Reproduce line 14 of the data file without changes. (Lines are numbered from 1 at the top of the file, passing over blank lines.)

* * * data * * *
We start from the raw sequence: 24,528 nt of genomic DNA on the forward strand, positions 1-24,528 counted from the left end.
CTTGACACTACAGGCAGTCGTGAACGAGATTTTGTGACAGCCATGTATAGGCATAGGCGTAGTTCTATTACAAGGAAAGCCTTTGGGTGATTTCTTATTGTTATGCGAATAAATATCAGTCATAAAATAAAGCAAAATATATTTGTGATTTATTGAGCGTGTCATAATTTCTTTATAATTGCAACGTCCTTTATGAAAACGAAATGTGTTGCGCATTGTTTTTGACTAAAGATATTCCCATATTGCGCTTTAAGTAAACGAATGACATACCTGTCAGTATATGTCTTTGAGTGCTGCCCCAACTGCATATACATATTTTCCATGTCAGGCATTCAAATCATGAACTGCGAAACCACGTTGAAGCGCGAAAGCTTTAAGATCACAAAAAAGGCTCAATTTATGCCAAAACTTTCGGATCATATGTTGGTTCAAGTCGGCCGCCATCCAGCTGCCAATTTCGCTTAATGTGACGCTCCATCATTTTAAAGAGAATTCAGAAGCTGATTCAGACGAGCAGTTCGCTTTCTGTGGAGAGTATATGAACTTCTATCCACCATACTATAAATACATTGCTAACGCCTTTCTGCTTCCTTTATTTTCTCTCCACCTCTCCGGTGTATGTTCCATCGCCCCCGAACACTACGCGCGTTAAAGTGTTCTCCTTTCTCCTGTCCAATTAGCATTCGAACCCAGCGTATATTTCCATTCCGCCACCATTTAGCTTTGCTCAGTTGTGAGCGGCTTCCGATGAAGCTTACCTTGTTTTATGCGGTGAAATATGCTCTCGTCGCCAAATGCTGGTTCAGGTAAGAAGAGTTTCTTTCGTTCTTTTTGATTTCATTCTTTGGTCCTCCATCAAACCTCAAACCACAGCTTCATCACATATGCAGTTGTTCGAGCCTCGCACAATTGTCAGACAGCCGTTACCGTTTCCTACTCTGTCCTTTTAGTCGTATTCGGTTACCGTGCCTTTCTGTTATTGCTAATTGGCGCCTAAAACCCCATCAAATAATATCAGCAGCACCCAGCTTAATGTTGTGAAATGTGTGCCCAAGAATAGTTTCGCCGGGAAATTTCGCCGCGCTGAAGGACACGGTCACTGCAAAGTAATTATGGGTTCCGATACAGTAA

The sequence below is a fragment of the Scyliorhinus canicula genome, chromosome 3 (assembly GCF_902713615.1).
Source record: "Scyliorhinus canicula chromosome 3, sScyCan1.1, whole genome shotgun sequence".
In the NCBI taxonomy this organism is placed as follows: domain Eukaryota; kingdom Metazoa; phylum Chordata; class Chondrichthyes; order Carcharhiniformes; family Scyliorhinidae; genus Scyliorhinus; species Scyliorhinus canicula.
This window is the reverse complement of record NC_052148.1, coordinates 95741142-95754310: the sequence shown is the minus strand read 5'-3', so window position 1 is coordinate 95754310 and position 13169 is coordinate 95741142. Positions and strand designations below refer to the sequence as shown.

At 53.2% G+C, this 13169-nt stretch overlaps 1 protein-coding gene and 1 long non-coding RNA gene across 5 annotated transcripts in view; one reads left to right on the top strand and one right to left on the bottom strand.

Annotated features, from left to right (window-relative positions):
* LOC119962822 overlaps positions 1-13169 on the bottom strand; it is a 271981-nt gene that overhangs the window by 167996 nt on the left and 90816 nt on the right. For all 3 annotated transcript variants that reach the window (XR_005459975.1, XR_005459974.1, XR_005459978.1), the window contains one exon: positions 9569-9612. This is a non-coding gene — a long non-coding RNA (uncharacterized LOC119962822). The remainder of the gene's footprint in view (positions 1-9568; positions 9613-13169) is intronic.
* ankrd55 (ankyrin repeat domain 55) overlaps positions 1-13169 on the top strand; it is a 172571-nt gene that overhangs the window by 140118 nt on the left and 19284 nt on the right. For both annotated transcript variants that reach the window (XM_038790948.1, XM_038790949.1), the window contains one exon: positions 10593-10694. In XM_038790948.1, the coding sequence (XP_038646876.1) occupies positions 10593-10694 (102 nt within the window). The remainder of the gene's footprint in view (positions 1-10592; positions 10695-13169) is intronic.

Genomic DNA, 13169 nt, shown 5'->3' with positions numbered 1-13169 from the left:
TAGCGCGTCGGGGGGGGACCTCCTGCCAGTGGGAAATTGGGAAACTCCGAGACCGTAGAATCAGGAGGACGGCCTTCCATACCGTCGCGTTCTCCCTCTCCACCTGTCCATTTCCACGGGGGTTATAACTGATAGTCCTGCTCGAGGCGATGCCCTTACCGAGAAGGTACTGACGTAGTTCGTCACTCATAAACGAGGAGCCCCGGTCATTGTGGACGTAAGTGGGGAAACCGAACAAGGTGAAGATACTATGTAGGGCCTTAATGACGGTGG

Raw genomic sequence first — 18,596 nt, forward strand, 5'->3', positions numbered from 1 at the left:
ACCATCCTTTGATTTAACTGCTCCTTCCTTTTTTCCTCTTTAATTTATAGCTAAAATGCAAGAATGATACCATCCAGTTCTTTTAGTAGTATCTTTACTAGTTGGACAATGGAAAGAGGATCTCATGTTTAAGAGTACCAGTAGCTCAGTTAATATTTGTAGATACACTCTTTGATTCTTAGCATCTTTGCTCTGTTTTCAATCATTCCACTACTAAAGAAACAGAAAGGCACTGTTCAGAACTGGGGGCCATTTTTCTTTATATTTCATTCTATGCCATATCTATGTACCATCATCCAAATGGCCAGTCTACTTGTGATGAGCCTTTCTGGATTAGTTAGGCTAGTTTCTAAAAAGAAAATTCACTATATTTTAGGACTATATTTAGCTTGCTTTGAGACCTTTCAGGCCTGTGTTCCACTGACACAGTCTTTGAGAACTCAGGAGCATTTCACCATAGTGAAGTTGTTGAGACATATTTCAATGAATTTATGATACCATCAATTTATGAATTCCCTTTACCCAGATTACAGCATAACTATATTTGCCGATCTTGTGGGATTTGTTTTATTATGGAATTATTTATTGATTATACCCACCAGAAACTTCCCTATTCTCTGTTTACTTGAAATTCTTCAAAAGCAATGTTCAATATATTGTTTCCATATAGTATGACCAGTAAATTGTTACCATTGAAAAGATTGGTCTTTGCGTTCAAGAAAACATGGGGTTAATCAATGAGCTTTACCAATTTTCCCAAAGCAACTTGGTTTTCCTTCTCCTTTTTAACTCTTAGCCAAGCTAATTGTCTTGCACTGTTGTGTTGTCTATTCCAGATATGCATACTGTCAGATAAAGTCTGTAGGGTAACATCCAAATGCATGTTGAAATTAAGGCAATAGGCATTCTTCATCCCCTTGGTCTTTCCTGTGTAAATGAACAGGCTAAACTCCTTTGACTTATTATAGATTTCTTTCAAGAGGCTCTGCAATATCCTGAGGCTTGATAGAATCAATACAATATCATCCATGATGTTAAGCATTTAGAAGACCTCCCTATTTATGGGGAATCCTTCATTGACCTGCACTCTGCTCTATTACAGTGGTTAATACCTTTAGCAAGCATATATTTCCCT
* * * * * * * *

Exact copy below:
ACCATCCTTTGATTTAACTGCTCCTTCCTTTTTTCCTCTTTAATTTATAGCTAAAATGCAAGAATGATACCATCCAGTTCTTTTAGTAGTATCTTTACTAGTTGGACAATGGAAAGAGGATCTCATGTTTAAGAGTACCAGTAGCTCAGTTAATATTTGTAGATACACTCTTTGATTCTTAGCATCTTTGCTCTGTTTTCAATCATTCCACTACTAAAGAAACAGAAAGGCACTGTTCAGAACTGGGGGCCATTTTTCTTTATATTTCATTCTATGCCATATCTATGTACCATCATCCAAATGGCCAGTCTACTTGTGATGAGCCTTTCTGGATTAGTTAGGCTAGTTTCTAAAAAGAAAATTCACTATATTTTAGGACTATATTTAGCTTGCTTTGAGACCTTTCAGGCCTGTGTTCCACTGACACAGTCTTTGAGAACTCAGGAGCATTTCACCATAGTGAAGTTGTTGAGACATATTTCAATGAATTTATGATACCATCAATTTATGAATTCCCTTTACCCAGATTACAGCATAACTATATTTGCCGATCTTGTGGGATTTGTTTTATTATGGAATTATTTATTGATTATACCCACCAGAAACTTCCCTATTCTCTGTTTACTTGAAATTCTTCAAAAGCAATGTTCAATATATTGTTTCCATATAGTATGACCAGTAAATTGTTACCATTGAAAAGATTGGTCTTTGCGTTCAAGAAAACATGGGGTTAATCAATGAGCTTTACCAATTTTCCCAAAGCAACTTGGTTTTCCTTCTCCTTTTTAACTCTTAGCCAAGCTAATTGTCTTGCACTGTTGTGTTGTCTATTCCAGATATGCATACTGTCAGATAAAGTCTGTAGGGTAACATCCAAATGCATGTTGAAATTAAGGCAATAGGCATTCTTCATCCCCTTGGTCTTTCCTGTGTAAATGAACAGGCTAAACTCCTTTGACTTATTATAGATTTCTTTCAAGAGGCTCTGCAATATCCTGAGGCTTGATAGAATCAATACAATATCATCCATGATGTTAAGCATTTAGAAGACCTCCCTATTTATGGGGAATCCTTCATTGACCTGCACTCTGCTCTATTACAGTGGTTAATACCTTTAGCAAGCATATATTTCCCT